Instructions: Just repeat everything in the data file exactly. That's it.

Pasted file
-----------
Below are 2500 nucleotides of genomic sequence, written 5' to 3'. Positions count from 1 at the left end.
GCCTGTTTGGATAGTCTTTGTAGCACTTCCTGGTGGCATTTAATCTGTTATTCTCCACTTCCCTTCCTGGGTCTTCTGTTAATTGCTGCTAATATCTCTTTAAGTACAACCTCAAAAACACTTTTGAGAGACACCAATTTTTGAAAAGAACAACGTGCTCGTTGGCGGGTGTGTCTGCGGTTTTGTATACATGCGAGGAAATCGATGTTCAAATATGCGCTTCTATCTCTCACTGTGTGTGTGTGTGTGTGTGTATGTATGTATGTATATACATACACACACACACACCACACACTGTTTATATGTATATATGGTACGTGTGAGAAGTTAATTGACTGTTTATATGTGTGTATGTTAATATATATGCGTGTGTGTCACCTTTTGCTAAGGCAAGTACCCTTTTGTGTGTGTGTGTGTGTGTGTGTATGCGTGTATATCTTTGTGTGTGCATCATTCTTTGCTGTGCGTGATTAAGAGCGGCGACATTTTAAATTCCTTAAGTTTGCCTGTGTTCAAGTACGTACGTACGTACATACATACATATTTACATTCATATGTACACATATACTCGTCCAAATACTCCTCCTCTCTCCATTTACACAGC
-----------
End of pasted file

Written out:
Below are 2500 nucleotides of genomic sequence, written 5' to 3'. Positions count from 1 at the left end.
GCCTGTTTGGATAGTCTTTGTAGCACTTCCTGGTGGCATTTAATCTGTTATTCTCCACTTCCCTTCCTGGGTCTTCTGTTAATTGCTGCTAATATCTCTTTAAGTACAACCTCAAAAACACTTTTGAGAGACACCAATTTTTGAAAAGAACAACGTGCTCGTTGGCGGGTGTGTCTGCGGTTTTGTATACATGCGAGGAAATCGATGTTCAAATATGCGCTTCTATCTCTCACTGTGTGTGTGTGTGTGTGTGTATGTATGTATGTATATACATACACACACACACACCACACACTGTTTATATGTATATATGGTACGTGTGAGAAGTTAATTGACTGTTTATATGTGTGTATGTTAATATATATGCGTGTGTGTCACCTTTTGCTAAGGCAAGTACCCTTTTGTGTGTGTGTGTGTGTGTGTGTATGCGTGTATATCTTTGTGTGTGCATCATTCTTTGCTGTGCGTGATTAAGAGCGGCGACATTTTAAATTCCTTAAGTTTGCCTGTGTTCAAGTACGTACGTACGTACATACATACATATTTACATTCATATGTACACATATACTCGTCCAAATACTCCTCCTCTCTCCATTTACACAGC